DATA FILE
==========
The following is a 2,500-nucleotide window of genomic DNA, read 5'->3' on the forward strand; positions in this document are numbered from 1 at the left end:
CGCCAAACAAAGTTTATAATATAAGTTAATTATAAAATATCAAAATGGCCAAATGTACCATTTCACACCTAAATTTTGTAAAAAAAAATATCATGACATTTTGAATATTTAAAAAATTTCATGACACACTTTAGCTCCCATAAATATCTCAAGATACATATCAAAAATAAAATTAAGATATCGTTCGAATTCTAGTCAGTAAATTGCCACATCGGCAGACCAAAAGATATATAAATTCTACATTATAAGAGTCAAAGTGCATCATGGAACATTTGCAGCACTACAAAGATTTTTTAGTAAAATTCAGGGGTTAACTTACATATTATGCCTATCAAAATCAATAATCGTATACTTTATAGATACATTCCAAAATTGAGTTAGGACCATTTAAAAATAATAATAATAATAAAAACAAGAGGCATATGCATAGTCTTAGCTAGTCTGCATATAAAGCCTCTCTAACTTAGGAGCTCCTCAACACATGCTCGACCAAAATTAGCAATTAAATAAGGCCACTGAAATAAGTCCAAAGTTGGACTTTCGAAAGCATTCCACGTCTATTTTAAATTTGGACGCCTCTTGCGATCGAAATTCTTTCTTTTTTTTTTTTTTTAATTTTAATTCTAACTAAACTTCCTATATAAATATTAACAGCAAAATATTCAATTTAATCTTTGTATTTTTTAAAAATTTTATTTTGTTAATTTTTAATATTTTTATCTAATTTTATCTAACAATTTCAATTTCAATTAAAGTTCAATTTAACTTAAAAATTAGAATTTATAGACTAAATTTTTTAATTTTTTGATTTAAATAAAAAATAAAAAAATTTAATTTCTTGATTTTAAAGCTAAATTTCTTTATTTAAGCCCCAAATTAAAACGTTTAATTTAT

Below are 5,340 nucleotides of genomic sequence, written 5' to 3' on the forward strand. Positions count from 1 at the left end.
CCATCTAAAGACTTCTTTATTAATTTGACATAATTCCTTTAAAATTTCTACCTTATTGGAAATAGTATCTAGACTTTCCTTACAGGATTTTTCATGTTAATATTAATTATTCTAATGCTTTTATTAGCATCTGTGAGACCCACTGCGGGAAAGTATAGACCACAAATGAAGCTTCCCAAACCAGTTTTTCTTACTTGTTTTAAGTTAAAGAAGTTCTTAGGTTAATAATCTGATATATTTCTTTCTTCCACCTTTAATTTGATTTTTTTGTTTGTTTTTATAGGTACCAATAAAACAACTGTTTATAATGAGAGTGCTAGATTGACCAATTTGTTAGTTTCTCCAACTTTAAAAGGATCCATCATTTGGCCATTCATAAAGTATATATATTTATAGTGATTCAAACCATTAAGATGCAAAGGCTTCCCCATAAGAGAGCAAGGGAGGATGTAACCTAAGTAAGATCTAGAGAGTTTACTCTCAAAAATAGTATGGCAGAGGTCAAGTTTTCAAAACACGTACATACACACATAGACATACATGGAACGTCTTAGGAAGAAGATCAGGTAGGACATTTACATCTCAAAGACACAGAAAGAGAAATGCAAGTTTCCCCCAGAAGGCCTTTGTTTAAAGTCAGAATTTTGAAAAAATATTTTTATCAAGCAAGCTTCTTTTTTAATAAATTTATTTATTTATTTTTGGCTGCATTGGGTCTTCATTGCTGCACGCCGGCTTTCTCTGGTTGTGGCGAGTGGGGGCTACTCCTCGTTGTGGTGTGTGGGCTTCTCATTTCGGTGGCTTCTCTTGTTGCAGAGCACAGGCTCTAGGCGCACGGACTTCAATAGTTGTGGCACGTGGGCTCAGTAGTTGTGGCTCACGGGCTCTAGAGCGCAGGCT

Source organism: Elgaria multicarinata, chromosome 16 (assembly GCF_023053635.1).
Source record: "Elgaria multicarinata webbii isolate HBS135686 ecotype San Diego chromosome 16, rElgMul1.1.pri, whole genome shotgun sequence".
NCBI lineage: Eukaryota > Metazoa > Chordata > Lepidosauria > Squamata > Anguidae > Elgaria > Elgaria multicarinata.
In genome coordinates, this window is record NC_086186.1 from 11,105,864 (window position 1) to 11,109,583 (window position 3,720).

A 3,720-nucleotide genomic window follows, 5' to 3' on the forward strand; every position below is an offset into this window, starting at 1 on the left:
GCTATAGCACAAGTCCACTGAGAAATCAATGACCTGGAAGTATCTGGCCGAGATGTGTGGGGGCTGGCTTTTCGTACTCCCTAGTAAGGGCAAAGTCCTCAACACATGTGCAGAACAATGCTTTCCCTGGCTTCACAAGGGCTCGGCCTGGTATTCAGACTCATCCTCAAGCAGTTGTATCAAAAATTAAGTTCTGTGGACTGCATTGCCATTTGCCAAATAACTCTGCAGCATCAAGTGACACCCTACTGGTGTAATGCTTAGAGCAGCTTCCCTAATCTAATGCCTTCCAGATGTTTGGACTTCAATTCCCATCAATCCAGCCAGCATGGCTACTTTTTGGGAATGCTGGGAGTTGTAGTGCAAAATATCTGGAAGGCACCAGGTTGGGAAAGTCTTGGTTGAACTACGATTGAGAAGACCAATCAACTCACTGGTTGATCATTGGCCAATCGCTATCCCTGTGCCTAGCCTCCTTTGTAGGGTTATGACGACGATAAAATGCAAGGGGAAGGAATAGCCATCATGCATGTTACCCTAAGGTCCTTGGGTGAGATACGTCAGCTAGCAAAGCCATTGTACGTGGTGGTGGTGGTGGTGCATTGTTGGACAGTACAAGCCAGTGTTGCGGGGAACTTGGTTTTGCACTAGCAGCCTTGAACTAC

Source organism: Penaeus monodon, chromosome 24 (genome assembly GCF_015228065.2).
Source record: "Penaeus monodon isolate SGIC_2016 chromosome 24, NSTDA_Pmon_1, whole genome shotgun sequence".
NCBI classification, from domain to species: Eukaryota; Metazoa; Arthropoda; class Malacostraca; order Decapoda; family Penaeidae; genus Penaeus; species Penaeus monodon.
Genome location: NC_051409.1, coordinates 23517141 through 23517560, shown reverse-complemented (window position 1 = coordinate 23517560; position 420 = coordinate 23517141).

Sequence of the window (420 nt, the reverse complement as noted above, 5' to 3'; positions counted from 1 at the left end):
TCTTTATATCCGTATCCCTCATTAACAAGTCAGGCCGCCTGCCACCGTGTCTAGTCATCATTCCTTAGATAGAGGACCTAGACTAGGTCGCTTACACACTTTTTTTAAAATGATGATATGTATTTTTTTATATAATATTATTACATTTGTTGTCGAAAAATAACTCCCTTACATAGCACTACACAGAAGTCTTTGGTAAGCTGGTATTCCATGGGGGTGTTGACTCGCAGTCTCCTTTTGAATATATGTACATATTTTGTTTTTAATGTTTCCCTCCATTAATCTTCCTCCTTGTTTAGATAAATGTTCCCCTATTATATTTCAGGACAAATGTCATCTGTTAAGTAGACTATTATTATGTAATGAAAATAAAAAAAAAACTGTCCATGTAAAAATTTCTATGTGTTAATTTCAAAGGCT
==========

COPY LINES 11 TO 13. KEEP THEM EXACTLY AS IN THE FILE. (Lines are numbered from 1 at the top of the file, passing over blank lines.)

Source organism: Penaeus monodon, chromosome 24 (genome assembly GCF_015228065.2).
Source record: "Penaeus monodon isolate SGIC_2016 chromosome 24, NSTDA_Pmon_1, whole genome shotgun sequence".
NCBI classification, from domain to species: Eukaryota; Metazoa; Arthropoda; class Malacostraca; order Decapoda; family Penaeidae; genus Penaeus; species Penaeus monodon.